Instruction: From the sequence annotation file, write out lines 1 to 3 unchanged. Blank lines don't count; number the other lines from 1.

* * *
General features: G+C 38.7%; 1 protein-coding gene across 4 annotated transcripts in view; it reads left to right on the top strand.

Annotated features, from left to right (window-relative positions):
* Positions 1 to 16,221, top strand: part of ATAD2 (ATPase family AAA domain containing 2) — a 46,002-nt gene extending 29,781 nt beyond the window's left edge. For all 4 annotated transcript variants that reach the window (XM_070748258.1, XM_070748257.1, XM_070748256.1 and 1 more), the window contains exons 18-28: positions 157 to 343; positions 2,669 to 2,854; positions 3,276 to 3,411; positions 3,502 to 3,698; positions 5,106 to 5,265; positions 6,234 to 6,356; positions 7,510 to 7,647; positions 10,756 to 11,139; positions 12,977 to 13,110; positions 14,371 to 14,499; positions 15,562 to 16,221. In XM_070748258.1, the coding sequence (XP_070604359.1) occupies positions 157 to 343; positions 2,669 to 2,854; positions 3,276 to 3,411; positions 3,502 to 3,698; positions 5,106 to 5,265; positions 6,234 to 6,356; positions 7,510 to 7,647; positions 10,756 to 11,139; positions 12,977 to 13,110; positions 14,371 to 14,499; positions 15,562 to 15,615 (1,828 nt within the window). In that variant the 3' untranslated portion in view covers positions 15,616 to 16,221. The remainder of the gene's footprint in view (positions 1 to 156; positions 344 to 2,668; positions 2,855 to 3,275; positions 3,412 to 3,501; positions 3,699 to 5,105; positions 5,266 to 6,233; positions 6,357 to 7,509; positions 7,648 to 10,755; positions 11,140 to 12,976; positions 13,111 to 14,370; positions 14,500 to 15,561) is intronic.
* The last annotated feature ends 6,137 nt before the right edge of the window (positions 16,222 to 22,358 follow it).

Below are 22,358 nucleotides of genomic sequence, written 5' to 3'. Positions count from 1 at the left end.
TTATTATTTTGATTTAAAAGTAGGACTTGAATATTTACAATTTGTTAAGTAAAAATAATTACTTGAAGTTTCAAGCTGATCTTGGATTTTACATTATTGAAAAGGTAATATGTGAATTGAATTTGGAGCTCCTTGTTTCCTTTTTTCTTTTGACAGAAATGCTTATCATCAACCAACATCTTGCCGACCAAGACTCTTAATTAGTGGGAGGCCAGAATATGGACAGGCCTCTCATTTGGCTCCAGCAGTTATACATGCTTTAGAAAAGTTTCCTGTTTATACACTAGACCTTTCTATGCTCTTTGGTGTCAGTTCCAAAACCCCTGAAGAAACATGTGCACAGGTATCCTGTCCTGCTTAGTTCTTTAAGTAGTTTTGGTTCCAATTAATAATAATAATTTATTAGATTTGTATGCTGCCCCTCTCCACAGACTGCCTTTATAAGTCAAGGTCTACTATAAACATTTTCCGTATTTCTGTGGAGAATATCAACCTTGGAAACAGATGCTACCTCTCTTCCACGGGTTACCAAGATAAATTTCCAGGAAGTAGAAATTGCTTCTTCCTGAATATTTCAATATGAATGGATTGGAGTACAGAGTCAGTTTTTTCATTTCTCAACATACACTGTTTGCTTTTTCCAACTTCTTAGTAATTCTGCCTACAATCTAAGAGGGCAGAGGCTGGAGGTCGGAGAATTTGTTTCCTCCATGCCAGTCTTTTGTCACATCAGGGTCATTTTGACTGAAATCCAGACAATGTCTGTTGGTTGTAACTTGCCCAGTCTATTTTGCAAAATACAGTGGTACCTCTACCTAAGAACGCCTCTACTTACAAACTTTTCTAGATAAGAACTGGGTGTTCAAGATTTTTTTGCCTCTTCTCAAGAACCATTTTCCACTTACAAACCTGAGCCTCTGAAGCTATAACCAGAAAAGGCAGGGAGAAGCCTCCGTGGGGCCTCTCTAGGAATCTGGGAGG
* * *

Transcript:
General features: G+C 38.7%; 1 protein-coding gene across 4 annotated transcripts in view; it reads left to right on the top strand.

Annotated features, from left to right (window-relative positions):
* Positions 1 to 16,221, top strand: part of ATAD2 (ATPase family AAA domain containing 2) — a 46,002-nt gene extending 29,781 nt beyond the window's left edge. For all 4 annotated transcript variants that reach the window (XM_070748258.1, XM_070748257.1, XM_070748256.1 and 1 more), the window contains exons 18-28: positions 157 to 343; positions 2,669 to 2,854; positions 3,276 to 3,411; positions 3,502 to 3,698; positions 5,106 to 5,265; positions 6,234 to 6,356; positions 7,510 to 7,647; positions 10,756 to 11,139; positions 12,977 to 13,110; positions 14,371 to 14,499; positions 15,562 to 16,221. In XM_070748258.1, the coding sequence (XP_070604359.1) occupies positions 157 to 343; positions 2,669 to 2,854; positions 3,276 to 3,411; positions 3,502 to 3,698; positions 5,106 to 5,265; positions 6,234 to 6,356; positions 7,510 to 7,647; positions 10,756 to 11,139; positions 12,977 to 13,110; positions 14,371 to 14,499; positions 15,562 to 15,615 (1,828 nt within the window). In that variant the 3' untranslated portion in view covers positions 15,616 to 16,221. The remainder of the gene's footprint in view (positions 1 to 156; positions 344 to 2,668; positions 2,855 to 3,275; positions 3,412 to 3,501; positions 3,699 to 5,105; positions 5,266 to 6,233; positions 6,357 to 7,509; positions 7,648 to 10,755; positions 11,140 to 12,976; positions 13,111 to 14,370; positions 14,500 to 15,561) is intronic.